"We'll be back soon," read the message on Apple's developer center following a hacking attack almost two weeks ago. It's hardly surprising that makers of iOS apps were far from reassured.
Developers are focusing on a metric for measuring their success dubbed the "lifetime value of a customer" (LTV). If you're new to LTV, here's a crash course that will help you assess your progress.
Over the next four years, money flowing through mobile apps will reach $151 billion, or double the amount today, according to the first report published by AppNation. The conference producer surveyed 2,500 U.S. consumers and aggregated data from Flurry and others as part of its research.
When developers submit an app in Google Play, they know what consumers will end up seeing: a name, an icon, a description and maybe some screen shots. Which is fine for the average Android app, but as the use cases for Google Glass begin to explode, the world may need a lot more detail about what's available for download.
The best things in life are free, and for the most part that includes mobile apps, according to a recent research report from Flurry. Last week, the analytics firm released a study that showed a sharp drop in the willingness of consumers to pay for downloads, partly in the iOS market, where 90 percent of the top apps are free.
I've never actually seen a research study that proves it, but I've always assumed that developers' choice of platform for their apps is driven, initially at least, by a single factor: the smartphone they're carrying in their pocket.
A picture may be worth a thousand words, but Nokia managed to generate a lot more with the launch of its Lumia 1020 late last week. The big news around the Lumia 1020, of course, is not its voice or data capabilities so much as the built-in camera, news of which traveled quickly across social media immediately following the launch event.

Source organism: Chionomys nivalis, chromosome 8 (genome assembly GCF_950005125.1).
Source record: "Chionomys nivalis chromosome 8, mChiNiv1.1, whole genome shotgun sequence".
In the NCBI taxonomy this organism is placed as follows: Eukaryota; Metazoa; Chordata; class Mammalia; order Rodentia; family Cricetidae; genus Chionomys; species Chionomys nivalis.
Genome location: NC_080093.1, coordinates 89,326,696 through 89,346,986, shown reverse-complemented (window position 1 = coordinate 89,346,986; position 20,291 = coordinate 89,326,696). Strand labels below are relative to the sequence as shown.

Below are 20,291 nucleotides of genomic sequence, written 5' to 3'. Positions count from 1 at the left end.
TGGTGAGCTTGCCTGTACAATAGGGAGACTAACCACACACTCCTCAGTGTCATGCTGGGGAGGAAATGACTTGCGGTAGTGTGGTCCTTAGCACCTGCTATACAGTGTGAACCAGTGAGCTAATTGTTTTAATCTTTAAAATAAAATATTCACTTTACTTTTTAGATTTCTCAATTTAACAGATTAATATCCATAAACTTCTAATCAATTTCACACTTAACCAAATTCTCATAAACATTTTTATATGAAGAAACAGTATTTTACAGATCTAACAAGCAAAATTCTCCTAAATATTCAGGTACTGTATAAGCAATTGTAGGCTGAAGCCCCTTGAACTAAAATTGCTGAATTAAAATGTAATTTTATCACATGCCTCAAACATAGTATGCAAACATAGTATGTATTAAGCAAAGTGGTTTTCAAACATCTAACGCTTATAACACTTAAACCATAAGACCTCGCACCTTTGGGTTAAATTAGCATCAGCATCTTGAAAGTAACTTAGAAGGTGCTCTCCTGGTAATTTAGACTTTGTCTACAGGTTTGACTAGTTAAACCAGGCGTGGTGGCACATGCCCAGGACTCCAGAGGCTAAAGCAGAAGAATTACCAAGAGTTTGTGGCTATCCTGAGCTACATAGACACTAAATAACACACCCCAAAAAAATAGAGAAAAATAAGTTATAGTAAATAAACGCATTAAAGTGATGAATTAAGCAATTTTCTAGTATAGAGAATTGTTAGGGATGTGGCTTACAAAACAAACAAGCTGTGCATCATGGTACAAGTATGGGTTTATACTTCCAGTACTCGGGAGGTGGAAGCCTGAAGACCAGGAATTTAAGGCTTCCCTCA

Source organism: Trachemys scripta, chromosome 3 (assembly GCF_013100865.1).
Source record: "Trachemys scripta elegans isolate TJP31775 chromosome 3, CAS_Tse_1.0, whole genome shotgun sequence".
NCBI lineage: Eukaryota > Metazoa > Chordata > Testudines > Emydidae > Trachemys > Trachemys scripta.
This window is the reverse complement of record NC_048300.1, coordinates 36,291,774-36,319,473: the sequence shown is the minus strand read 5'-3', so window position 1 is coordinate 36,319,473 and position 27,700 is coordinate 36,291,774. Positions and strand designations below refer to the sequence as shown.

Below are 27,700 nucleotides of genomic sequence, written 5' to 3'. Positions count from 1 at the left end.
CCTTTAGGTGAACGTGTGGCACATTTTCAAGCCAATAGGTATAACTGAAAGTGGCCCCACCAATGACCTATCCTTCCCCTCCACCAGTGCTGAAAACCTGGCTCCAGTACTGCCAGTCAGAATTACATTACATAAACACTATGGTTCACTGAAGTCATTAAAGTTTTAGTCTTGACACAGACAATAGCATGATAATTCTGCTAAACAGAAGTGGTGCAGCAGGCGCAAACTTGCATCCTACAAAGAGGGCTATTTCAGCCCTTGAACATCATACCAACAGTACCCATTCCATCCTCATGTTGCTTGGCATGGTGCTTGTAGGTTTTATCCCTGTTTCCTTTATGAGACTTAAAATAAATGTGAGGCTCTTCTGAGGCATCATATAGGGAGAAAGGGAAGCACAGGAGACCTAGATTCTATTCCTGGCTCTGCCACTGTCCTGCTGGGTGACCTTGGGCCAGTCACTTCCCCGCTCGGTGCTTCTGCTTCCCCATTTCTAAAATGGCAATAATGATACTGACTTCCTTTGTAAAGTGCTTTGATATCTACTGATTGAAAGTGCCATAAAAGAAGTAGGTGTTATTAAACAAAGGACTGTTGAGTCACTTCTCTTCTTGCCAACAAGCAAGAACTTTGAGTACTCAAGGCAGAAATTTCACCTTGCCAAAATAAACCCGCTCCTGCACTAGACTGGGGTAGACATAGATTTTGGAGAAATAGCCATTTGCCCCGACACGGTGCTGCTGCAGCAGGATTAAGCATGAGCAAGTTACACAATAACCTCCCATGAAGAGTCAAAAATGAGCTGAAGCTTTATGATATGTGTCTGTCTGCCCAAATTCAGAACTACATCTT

Developers are getting closer than ever to reaping the potential of near-field communications (NFC) in their apps, according to a recent report from Evans Research. The findings on NFC were part of its Mobile Development Survey of more than 500 developers.
Getting to the point where you're generating significant revenue may require some ingenuity. Based on advice from a variety of firms in this space, here are the best ways to begin the journey:
First there were Canabalt, Temple Run and JetPack Joyride. More recently publishers have released Subway Surfers, Leaping Legends, the zombie-themed ZRun and Sega's Sonic Dash. That's not counting the ones that tie into the film After Earth and, most improbably, the comic strip Garfield. After about five years of existence, the only thing that seems truly endless about the "endless runner" mobile game genre are the possibilities.
Much like the soul-searching we do at the beginning of each year, the summer vacations many of us are either taking or about to take can be a good time for personal reflection and goal-setting. That's one of the things I do, anyway, which may say something about my ability to properly unwind. Still, the process of articulating your dream and creating a plan to make it come true seems like a lot less work with something called Everest.